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Louis Sullivan (and his office staff) designed a number of single-family residences. Those that date from the Adler & Sullivan years (pre-1895) are interesting for their spatial qualities, their modularity and interpenetrations. I hadn’t known very much about these until the publication of The Complete Works of Adler & Sullivan, a book that went out of print almost immediately (they must have printed an incredibly short run, as it now retails for $450 or you can find a copy in the OP market). Many of those early houses were for Dankmar Adler’s relatives and friends — names like Adler, Kohn, Felsenthal. All of those houses are long since gone to rubble and kindling, but happily many were photographed and a handful were even measured by architectural photographer Richard Nickel.

The later houses, those that interest me for qualities more applicable to the Agincourt library project, are roughly contemporary with Sullivan’s small-town banks of 1908-1919 and are similar in scale to Carnegie libraries of those same years. Since you may not be familiar with them, let me post a few photos here, both as information and as sources for Agincourt.


The Henry Babson house stood in Riverside, Illinois and is an almost exact contemporary of Wright’s Avery Coonley house, a near neighbor in the same Chicago suburb. The Babson house is sadly gone, doubly frustrating since it stood while I was in high school. I could have seen it!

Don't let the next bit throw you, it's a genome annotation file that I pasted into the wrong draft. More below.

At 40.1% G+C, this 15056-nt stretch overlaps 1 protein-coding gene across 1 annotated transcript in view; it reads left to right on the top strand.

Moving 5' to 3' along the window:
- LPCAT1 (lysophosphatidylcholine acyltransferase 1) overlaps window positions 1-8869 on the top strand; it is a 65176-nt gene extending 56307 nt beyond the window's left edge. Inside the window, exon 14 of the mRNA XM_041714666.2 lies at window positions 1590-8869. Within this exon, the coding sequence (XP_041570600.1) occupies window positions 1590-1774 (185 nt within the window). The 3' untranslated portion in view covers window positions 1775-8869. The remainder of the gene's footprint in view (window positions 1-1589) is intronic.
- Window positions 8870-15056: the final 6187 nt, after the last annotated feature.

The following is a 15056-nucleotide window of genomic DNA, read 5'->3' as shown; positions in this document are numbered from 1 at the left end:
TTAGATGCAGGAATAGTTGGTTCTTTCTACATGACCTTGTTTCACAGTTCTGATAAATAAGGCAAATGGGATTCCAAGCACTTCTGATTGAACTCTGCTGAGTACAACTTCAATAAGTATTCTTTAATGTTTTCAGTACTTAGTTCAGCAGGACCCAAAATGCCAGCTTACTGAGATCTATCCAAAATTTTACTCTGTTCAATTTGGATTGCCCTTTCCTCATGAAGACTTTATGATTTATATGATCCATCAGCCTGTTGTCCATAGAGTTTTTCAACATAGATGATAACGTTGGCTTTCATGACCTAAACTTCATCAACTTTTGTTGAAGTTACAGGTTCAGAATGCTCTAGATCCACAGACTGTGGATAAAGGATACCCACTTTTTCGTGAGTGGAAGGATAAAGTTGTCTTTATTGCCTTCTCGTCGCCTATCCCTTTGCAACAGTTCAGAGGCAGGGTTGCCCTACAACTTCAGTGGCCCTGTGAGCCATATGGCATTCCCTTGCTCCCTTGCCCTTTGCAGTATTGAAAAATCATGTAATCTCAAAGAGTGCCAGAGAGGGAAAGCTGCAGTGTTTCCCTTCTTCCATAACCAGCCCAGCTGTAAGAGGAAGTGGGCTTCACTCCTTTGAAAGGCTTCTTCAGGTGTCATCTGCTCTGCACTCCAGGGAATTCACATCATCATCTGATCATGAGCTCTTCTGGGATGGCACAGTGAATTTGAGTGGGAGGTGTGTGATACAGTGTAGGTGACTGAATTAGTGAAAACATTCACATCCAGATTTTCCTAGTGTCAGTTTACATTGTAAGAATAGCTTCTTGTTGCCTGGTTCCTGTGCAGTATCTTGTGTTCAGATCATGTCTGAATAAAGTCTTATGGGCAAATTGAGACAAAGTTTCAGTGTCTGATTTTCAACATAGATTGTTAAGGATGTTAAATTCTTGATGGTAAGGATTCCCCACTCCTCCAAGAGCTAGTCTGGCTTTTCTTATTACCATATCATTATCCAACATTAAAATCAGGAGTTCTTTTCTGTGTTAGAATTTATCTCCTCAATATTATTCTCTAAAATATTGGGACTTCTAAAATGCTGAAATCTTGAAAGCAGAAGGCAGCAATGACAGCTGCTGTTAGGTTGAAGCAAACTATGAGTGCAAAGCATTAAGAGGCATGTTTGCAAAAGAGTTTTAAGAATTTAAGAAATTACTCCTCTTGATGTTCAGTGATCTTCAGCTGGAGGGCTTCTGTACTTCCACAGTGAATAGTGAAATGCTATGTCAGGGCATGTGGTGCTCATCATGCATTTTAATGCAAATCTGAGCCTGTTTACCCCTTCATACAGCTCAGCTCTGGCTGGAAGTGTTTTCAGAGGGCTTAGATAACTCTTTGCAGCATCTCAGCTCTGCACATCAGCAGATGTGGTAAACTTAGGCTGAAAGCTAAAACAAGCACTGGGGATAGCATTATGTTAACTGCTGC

The Babson property must have been about the size of the Coonley site, because the site plan survives and shows extensive lawns and outbuildings–one of which, the stable, survives as a single-family home. The house plan is a freight train of a building with porches, living, dining and other social spaces strung out like so many cars in a long train; some accessible along a central axis, others “in line” but reached by a parallel corridor. From the time that I saw its plan forty or fifty years ago, I have loved this place.


The long pure shape of its brick rectangle is violated by Richardsonian arched openings and a large second-story porch looking for all the world like the sidewheel cover of a Mississippi River steamboat. While the hosue compares very favorably with Wright’s Coonley design (Wright comes out on top in terms of livability), the Babson house perhaps ought to be seen against Charles Rennie Mackintosh’s “House for a Lover of the Arts”. I’ve only recently come across an image by Richard Nickel of the sidewheeler under demolition, a sad commentary on Sullivan’s value to mid-century Modernists.

For Agincourt’s purposes, Babson was a likely inspiration for Anson Tennant, a building he could have seen during his brief period of study in Chicago (when the house was virtually new and, potentially, a topic of conversation) and also conveniently published in The Architectural Record.


I’m embarrassed to admit growing up fewer than five miles from the Babson house—even less distance as the crow flies—but it disappeared in 1960 when I was fifteen and barely sentient.

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